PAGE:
in Your Advertisements": That would make a lot of sense if the advertiser were, say, a health care establishment that didn't hire trained nurses, but only people who dressed as nurses. It doesn't make much sense if the advertiser is the Heart Attack Grill, a restaurant in which the waitresses wear skimpy nurse outfits, and are labeled "nurses" in a way that is highly unlikely to mislead the reasonable consumer. Yet the board's demand is right there in a letter from the Arizona State Board of Nursing to the Grill:
In Arizona State A.R.S. § 32-1636, only a person who holds a valid and current license to practice professional nursing in this State ... pursuant to Sections 32-1668 may use the title "Nurse" .... It would be appreciated if we could work together to resolve these complaints [referring to the "5-6 complaints" the Board had received]. The Board's goal is that you do not use the term "Nurse' in your advertisements or in the business establishment unless the persons meet the statutory requirements of A.R.S. § 32-1636.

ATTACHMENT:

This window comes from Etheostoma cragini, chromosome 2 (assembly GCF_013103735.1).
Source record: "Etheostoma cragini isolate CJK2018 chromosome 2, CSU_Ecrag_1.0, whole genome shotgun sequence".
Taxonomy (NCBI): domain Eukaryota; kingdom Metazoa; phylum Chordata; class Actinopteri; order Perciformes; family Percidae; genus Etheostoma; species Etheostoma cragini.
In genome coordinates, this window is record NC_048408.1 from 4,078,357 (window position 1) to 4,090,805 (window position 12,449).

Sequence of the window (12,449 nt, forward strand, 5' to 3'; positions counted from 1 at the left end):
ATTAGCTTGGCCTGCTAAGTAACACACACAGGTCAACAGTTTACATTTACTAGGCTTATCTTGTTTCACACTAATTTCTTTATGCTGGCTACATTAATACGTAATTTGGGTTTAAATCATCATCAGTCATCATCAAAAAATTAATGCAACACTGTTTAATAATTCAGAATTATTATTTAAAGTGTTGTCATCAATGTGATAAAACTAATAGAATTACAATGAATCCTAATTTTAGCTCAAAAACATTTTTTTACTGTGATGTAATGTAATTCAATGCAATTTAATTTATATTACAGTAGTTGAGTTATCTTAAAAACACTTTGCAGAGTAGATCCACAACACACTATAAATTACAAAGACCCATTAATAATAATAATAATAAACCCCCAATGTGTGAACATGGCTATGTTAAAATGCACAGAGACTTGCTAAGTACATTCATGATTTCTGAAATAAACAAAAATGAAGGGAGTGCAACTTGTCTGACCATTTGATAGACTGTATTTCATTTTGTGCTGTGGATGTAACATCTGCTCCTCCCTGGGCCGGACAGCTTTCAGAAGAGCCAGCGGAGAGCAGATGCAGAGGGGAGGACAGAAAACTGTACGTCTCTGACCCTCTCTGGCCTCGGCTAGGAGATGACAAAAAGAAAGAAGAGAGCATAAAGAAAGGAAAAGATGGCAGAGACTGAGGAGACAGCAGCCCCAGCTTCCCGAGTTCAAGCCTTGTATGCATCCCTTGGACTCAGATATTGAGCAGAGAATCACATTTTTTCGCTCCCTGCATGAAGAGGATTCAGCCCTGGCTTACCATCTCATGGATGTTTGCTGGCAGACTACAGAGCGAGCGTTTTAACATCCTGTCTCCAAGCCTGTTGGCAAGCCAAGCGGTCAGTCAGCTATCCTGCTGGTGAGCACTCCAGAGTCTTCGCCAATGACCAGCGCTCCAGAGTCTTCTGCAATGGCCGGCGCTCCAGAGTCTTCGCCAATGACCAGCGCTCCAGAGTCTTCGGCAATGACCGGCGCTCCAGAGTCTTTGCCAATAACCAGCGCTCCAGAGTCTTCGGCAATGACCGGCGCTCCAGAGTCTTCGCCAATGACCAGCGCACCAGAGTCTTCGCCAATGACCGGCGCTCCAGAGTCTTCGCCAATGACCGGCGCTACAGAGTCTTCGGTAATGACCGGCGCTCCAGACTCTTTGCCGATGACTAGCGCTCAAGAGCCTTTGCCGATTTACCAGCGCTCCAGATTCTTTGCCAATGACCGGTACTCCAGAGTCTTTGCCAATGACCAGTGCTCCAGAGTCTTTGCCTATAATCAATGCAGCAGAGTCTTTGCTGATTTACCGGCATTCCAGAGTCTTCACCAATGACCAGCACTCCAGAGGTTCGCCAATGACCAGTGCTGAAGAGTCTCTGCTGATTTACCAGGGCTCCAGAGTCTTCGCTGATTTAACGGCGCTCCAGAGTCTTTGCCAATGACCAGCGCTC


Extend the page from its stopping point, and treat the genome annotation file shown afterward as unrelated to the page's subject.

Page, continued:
The Grill doesn't seem to be budging, either to the legal arguments or to the objections from Sandy Summers of the Center for Nursing Advocacy, who reportedly complains (I borrow the quote from a Baltimore Sun article) that "The endless association of sex and nurses leads people to believe that maybe nurses really are available to provide for the sexual needs of patients and physicians. It degrades the professional image, it demoralizes practicing nurses and drives any self-respecting person away from considering the profession."